The Commonwealth Bank of Australia is set to roll out a fleet of new “smart” point-of-sale terminals next week in a bid to stave off efforts from fintech disruptors like Square, which is currently in the midst of acquiring buy now, pay later giant AfterPay.
“We are challenging the challengers head on,” CBA’s head of business banking, Mike Vacy-Lyle, said.
“We have a significant share of devices in the field and of business customers, and we think with our reach and scale, we can take them on head on and beat them at their own game.”
The new smart terminals will be made available to merchants from October 25, fit with a touch screen and “app marketplace” featuring a suite of industry-tailored apps for the health, hospitality and not-for-profit sectors.
CBA’s new terminals — and the app marketplace — will run on the Android operating system, which the bank says will soon be able to host third-party apps and, in theory, third-party payment methods, like Zip and Afterpay, at point-of-sale.
As it stands none of the major bank’s competitors are set to be excluded from the terminal’s app store, a spokesperson for CBA said.
Zip Co’s director of corporate affairs, Matthew Abbott, said the move shows how important the BNPL space has become to Australian businesses.
“Deals like this highlight how merchants see the value in BNPL, and at Zip, we are always looking for ways to make integration easier for our customers,” Abbott said.
Vacy-Lyle said the new terminals include a raft of built-in features, like split payments and tipping, that some industries have long been calling for.
“The new, smarter features will be particularly useful for hospitality, retail, and healthcare businesses, helping merchants save time with inbuilt surcharging and tipping, and same day settlements to help manage cash flow,” Vacy-Lyle said.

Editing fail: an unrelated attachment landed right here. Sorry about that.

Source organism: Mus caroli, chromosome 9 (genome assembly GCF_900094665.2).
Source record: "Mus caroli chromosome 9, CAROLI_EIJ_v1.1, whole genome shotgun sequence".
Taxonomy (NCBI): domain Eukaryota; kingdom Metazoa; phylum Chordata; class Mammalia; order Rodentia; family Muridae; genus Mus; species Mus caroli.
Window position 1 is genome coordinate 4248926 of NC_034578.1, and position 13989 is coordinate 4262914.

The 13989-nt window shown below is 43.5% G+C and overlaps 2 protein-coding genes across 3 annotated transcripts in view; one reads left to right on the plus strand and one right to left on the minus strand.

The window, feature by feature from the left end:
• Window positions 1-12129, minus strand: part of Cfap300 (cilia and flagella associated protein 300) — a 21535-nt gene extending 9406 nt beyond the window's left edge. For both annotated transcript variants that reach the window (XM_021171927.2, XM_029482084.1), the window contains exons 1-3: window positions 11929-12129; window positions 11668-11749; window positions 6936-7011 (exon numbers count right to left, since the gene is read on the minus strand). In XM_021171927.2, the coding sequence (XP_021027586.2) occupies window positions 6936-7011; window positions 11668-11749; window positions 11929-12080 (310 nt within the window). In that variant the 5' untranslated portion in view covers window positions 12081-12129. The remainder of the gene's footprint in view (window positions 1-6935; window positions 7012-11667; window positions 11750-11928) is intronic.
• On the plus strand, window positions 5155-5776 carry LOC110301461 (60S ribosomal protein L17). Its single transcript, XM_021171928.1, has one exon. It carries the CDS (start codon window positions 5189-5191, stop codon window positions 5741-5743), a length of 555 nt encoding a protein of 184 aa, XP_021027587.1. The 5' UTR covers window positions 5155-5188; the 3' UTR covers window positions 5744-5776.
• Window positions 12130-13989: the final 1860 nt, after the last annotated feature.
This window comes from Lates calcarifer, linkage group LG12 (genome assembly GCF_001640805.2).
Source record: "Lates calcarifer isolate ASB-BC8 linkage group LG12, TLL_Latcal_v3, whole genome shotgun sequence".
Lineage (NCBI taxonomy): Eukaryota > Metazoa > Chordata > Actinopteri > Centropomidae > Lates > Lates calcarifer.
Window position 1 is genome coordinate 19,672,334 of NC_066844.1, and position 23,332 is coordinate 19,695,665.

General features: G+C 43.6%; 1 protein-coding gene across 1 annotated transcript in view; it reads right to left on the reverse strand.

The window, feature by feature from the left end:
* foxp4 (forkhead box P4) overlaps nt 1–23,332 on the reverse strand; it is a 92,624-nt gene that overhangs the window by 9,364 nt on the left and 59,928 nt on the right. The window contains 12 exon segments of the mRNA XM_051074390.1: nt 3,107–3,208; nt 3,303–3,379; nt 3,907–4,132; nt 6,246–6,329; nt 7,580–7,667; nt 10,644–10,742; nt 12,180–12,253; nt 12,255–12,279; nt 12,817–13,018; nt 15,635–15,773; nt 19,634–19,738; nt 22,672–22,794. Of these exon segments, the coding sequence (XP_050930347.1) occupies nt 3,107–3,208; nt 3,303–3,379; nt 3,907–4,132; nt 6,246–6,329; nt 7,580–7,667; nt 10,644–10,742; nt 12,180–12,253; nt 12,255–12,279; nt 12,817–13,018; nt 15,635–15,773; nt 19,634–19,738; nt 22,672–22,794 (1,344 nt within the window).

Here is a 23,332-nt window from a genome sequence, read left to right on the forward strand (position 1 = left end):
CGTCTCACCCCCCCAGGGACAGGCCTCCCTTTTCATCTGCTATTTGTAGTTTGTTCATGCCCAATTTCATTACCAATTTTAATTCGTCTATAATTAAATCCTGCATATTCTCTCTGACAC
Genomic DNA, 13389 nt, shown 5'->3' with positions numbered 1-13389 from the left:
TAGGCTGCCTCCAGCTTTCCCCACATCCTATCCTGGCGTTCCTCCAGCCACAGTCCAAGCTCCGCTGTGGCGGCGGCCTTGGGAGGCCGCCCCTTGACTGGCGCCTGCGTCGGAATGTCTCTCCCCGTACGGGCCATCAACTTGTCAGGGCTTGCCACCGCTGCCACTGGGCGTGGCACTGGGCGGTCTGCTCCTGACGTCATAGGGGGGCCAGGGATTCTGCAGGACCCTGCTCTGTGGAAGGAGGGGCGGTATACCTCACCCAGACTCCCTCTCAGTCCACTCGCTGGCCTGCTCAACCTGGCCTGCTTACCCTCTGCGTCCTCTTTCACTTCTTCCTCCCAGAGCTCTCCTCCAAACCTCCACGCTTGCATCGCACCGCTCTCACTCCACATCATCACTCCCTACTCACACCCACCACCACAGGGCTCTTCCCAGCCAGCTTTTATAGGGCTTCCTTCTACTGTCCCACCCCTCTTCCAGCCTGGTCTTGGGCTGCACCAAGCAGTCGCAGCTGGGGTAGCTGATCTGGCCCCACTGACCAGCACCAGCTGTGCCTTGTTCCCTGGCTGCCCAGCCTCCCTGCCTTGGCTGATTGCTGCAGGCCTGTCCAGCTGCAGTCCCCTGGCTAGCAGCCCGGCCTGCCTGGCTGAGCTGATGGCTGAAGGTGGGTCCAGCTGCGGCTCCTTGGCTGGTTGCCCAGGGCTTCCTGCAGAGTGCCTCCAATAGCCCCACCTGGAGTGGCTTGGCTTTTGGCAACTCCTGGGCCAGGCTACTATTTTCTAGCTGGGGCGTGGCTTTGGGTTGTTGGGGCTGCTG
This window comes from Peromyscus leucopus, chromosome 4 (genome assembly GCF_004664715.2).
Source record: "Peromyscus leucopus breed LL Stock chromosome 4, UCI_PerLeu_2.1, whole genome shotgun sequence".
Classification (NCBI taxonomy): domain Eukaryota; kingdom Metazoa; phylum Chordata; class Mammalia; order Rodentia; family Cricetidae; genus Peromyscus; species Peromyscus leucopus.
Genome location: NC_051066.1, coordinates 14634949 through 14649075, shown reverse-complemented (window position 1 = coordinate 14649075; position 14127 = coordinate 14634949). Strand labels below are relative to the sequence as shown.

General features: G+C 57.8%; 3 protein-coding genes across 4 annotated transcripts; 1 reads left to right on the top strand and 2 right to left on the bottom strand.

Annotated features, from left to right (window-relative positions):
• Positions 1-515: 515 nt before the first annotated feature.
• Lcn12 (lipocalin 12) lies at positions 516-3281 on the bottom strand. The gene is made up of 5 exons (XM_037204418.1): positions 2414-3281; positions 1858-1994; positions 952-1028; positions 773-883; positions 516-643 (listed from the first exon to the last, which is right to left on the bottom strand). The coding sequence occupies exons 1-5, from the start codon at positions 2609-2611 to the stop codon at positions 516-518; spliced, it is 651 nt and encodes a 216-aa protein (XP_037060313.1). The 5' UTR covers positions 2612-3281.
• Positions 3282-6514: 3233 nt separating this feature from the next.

“This means businesses can spend more time serving their customers and focusing on what matters most to them in their business.”
Later in the year, CBA says it will begin rolling out expanded payment options, including a mobile secure card reader — similar to Square’s white point-of-sale card reader — called the Smart Mini Pay, which will take chip and contactless payments.
CBA currently claims a 21% share of the Australian terminal market, and it hopes the new terminals will attract new customers to the bank, as it continues to compete National Australia Bank.
The terminals themselves emerge as part of a new tech-centric strategy revealed by CBA CEO Matt Comyn in May in response to the success of the buy now, pay later space.
At the time, the bank said it would move beyond pushing traditional banking products like loans and savings accounts to instead create a digital ecosystem of products and services targeted at retailers and business customers that could each integrate with one another, like eBay or Afterpay.
CBA still retains the lion’s share of users in Australia, with about 10 million across its retail products and 700,000 business customers, compared to Afterpay’s 3.5 million retail users, and 35,000 merchants.